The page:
Hart Ousted From Rev. & Tax. Anderson: "The House Has to Clean Itself."


The North Idaho Legislative Tour reached its climax on Nov. 8 with a banquet and evening of entertainment at the Coeur d’Alene Inn, a roadside motel near Interstate 90.

And while the food was good and the drinks were flowing, the issue of what to do with Athol Republican House member Phil Hart was simmering beneath much of the conversation. (Indeed, a small group of sign-wielding anti-Hart protestors reportedly greeted lawmakers as they pulled up to the motel earlier in the afternoon.)

Recently elected to his fourth term representing Idaho’s third legislative district, Hart’s troubles stem from a longtime tussle with the Idaho Tax Commission and Internal Revenue Service. A tax protestor and author of anti-tax tracts, Hart contends that the income tax is unconstitutional and stopped filing returns in 1996. Today he owes more than $53,000 in back state income taxes and penalties.


The issue reached a head in September when a special House ethics panel voted unanimously to recommend stripping him of membership on the House Revenue and Taxation Committee, arguing that his personal problems with tax authorities would create a conflict of interest when formulating state tax policy.

Following the ethics committee’s inquiry, which was prompted by Rep. John Rusche, a Lewiston Democrat, Hart refused to willingly step down from Revenue and Taxation Committee and filed an appeal. In response, the Tax Commission has filed a motion to dismiss, which will be taken up in the First District Court in Kootenai County.

On Tuesday, however, it was reported that House Speaker Lawerence Denney, a Midvale Republican, had reached his decision and would indeed remove Hart from the Tax Committee for the upcoming legislative session.

According to the Idaho Reporter, which is operated by former journalist and Rep. Bill Sali's press secretary Wayne Hoffman’s non-profit group Idaho Freedom Foundation, Denney opted to remove Hart after the lawmaker submitted a letter asking that he be taken off the committee.

His ouster from the committee comes after a failed attempt earlier this fall to argue that he should have more time to challenge the tax bill because the 91-day appeal period ended within 10 days of the start of the 2010 Legislative session. The Board of Tax Appeals denied Hart in the spring, arguing that his filing was too late to qualify for legislative immunity.

The hearing in the most recent appeal has been set for Dec. 7. In the meantime, as reported by the Spokesman-Review’s Betsy Z. Russell, Hart’s attorney filed a motion to disqualify First District Judge Lansing L. Haynes, citing an Idaho court ruling that allows for judges to be taken off a case without cause.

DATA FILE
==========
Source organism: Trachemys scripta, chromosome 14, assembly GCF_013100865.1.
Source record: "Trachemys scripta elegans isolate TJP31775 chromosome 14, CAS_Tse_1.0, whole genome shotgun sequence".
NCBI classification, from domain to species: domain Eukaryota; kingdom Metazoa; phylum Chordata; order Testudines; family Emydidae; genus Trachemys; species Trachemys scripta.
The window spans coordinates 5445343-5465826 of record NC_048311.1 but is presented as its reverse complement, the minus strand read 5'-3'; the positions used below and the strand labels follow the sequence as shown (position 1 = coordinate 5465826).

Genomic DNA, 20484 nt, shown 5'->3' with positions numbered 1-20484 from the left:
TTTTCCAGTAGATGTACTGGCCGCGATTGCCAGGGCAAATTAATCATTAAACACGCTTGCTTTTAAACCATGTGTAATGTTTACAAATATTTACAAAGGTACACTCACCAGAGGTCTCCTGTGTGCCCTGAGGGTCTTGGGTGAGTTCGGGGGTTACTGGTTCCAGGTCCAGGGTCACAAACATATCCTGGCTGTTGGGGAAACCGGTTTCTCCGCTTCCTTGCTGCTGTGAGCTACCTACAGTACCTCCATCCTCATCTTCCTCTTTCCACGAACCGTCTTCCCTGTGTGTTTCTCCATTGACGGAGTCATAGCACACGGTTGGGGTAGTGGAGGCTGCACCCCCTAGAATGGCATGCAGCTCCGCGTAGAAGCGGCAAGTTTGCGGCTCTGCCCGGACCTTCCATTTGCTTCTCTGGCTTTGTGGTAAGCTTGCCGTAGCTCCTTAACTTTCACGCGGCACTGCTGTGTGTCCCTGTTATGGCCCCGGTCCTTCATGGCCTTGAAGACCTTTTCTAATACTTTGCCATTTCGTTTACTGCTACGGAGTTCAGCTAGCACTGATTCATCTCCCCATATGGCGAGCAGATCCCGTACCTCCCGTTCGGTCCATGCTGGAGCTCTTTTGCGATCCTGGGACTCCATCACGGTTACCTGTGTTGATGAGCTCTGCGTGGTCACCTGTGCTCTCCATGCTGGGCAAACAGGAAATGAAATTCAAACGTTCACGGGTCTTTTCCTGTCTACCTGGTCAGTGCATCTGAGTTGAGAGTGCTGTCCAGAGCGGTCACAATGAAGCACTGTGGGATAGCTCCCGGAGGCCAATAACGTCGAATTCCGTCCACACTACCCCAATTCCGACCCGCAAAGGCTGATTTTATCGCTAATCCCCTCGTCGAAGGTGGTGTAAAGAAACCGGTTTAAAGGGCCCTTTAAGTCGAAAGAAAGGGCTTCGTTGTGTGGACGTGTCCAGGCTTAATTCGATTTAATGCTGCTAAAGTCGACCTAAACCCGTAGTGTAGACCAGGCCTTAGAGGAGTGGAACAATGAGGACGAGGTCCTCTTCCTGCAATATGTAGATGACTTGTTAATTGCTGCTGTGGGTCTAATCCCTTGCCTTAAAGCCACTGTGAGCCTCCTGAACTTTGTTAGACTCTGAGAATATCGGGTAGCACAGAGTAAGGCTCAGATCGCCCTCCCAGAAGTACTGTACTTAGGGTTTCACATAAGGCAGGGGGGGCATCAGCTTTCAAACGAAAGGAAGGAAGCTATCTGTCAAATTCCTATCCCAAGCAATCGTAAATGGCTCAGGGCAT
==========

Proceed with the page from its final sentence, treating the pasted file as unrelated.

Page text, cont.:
If all that wasn’t Byzantine enough, fellow North Idaho House member Eric Anderson, a Priest Lake Republican, joined the fray on Nov. 5 with his own ethics complaint, charging that Hart’s behavior, including his tax woes, repeated attempts to invoke legislative immunity and the 1996 theft of timber from state endowment lands to build his log cabin in Athol, is a violation of his oath of office to uphold the Idaho and United States constitutions.

At the Governor’s Banquet Monday night, few were willing to go on the record about the ongoing saga.

One lawmaker, speaking on background, hinted that Speaker Denney’s dismissal of Hart from the tax committee was a foregone conclusion—made all the more imminent with a complaint from a fellow Republican

Another statehouse source, who also requested to remain anonymous, agreed that Anderson’s complaint carries a little more weight than Rusche’s, and not just because he’s a Republican.

While Rusche’s issue lay with Hart’s attempted use of legislative immunity and longtime tax protesting, Anderson has focused on the timber theft and the ramifications of an elected official who swears to uphold the Constitution but refuses to comply with certain of its provisions.

It’s unclear how Anderson’s complaint will be dealt with, and the legislator wouldn’t comment on the record about conversations with Republican leadership, the impact of his complaint or where it puts him with fellow Republicans—except to say that he feels it’s necessary to speak up regardless of party affiliation.

“This House has to clean itself, and this problem needs to be dealt with for the protection of the institution of the Idaho House of Representatives,” Anderson told Boise Weekly.

“This is so important to me that anything that gets in the media about it doesn’t serve the ultimate purpose,” he added.

Following the banquet, as legislators were making their way to the hotel bar, their waiting cars or beds, Hart could be found in the ballroom’s adjoining hallway kibitzing with Hoffman and receiving occasional handshakes and back-slaps from well-wishers.

One, Coeur d’Alene Republican Rep. Bob Nonini, was overheard bolstering Hart’s spirits, telling him that he’s “a tough guy.”

Hart exited the hallway and made his way through the rush of legislators after seemingly ignoring several requests for comment from Boise Weekly.